The event honors the life of former teammate Brian Mehan, who lost his battle with cancer in 2008.
The drive provides participants with the opportunity to join the Be the Match Bone Marrow Registry, a database used by the National Marrow Donor Program to connect patients in need with eligible bone marrow or cord blood donors.
According to the foundation’s website, bethematch.org, prospective donors are added to the registry after submitting cheek cell samples, which are collected by rubbing the inside of a patient’s mouth with cotton swabs. Donors remain on the registry list until they turn 61.
The website states approximately one out of 540 registry members are asked to donate bone marrow or peripheral blood cells (PBSC). Bone marrow is extracted from donors’ hip bones while they are under anesthesia. PBSC extraction involves drawing blood out of a patient’s arm, filtering out cells needed for transplants, and transferring the blood back into the patient.
At least two past participants in the drive have been found to “be the match” and have undergone donation procedures.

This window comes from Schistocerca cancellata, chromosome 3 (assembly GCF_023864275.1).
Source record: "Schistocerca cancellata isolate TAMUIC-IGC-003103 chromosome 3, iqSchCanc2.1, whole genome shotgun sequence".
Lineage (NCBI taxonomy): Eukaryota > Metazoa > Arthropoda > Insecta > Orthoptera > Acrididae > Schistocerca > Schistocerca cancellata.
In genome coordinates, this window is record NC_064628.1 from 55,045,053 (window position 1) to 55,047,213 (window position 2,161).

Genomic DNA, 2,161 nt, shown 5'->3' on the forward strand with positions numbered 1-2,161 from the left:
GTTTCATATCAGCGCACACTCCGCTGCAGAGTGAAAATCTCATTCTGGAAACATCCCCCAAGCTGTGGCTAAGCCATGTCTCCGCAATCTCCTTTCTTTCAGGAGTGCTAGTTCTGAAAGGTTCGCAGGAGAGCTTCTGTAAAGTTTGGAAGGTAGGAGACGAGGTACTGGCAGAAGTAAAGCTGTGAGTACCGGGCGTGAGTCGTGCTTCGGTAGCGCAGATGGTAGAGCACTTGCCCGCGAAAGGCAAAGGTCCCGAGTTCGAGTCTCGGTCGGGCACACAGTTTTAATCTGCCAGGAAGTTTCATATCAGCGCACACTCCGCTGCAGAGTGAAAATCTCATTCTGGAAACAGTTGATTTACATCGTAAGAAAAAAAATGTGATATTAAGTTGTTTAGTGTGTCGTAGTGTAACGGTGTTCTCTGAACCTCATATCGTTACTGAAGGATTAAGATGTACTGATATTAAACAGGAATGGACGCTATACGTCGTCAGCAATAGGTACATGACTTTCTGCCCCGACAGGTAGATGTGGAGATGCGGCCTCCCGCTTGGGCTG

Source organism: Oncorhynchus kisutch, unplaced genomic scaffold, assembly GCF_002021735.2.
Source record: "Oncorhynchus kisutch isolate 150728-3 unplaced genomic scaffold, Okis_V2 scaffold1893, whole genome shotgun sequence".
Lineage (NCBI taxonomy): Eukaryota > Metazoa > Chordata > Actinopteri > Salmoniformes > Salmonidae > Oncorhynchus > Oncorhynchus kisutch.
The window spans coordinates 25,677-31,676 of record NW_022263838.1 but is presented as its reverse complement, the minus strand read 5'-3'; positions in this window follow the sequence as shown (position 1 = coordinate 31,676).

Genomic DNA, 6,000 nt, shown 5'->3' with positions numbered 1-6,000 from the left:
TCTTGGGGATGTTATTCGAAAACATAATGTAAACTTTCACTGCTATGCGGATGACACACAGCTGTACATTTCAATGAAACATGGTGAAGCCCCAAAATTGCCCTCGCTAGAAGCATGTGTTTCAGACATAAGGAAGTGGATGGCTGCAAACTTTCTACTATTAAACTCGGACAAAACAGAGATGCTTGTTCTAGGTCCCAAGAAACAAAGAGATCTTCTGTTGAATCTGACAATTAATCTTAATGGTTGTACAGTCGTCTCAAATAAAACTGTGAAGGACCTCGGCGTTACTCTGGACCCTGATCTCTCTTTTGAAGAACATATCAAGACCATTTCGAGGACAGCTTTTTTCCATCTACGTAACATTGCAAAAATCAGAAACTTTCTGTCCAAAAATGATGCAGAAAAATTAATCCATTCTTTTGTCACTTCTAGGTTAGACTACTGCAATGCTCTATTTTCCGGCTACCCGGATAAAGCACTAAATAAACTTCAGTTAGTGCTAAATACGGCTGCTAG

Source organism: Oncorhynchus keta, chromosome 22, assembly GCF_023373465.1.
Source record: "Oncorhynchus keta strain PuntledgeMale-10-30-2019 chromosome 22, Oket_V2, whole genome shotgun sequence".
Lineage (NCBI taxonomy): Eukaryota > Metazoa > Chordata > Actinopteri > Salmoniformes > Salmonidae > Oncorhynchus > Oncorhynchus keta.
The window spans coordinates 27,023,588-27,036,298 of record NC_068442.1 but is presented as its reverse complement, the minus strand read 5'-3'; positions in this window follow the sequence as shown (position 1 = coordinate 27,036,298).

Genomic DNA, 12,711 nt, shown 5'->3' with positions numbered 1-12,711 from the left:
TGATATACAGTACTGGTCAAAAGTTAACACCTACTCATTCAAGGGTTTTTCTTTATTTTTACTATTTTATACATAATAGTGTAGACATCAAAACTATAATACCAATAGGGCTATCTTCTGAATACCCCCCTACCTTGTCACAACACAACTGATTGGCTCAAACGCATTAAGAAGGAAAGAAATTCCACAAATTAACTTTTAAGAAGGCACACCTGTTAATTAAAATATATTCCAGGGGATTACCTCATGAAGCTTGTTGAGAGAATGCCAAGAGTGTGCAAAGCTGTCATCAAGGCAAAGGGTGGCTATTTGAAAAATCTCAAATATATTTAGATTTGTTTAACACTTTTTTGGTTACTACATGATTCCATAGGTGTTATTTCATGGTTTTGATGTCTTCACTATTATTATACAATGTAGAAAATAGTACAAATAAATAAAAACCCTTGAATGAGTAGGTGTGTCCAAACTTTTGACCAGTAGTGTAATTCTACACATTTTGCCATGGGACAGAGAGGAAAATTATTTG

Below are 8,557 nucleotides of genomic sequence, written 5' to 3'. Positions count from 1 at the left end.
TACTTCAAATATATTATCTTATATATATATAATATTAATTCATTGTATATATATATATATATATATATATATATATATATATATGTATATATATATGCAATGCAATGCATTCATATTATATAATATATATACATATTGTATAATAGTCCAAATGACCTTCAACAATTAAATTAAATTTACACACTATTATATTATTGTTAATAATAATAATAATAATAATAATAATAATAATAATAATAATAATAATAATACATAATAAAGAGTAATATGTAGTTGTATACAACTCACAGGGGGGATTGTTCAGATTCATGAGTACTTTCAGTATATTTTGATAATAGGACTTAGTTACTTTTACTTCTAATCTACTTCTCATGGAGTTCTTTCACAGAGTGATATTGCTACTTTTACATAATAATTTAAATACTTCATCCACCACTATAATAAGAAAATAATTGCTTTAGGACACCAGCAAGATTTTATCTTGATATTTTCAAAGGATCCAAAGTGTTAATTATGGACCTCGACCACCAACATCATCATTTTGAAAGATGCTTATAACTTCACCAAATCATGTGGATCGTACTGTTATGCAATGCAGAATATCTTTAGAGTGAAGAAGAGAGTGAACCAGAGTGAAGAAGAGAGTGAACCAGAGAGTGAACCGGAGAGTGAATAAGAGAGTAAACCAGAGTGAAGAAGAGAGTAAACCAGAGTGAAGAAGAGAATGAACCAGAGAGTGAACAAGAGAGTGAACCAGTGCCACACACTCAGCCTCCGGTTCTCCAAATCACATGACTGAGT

Sean Conklin, a 2014 graduate, donated PBSC in 2014.
“They kept telling me at the donor center that I’m saving someone’s life by doing this. I wasn’t thinking about that when I got the swab done. I just kind of did it. I was walking by, and it seemed like a good thing to do …,” Conklin said at the time.
Bone marrow donation is used to cure various leukemias and lymphomas, inherited immune system and metabolic disorders, and diseases that affect the functioning of red blood cells.
Head Baseball Coach Kris Doorey said he and a group of former teammates decided to host a bone marrow drive because it honors Mehan’s memory and raises awareness about potential cures for the disease that ultimately took Mehan’s life.
Touched People ‘In Positive Way’
He described Mehan as a hard worker with exceptional potential and said that he was the person to provide both support and “the occasional kick in the butt” when needed.
“His demeanor touched people in a positive way,” he said. “He will always have a special place in my heart.”
Doorey joined the registry during the first annual bone marrow drive and has not yet been matched with a patient, but he said he would “jump at the opportunity” if he were chosen as a donor. He said that simply registering as a potential bone marrow donor is rewarding in itself.
“It made me feel good to do my little part,” he said.
The bone marrow drive is followed by the third annual Brian Mehan Be the Match Commemorative Baseball Game at 6 p.m. on Lefty Wilson Field, where the Cardinals will face the Union College Dutchmen.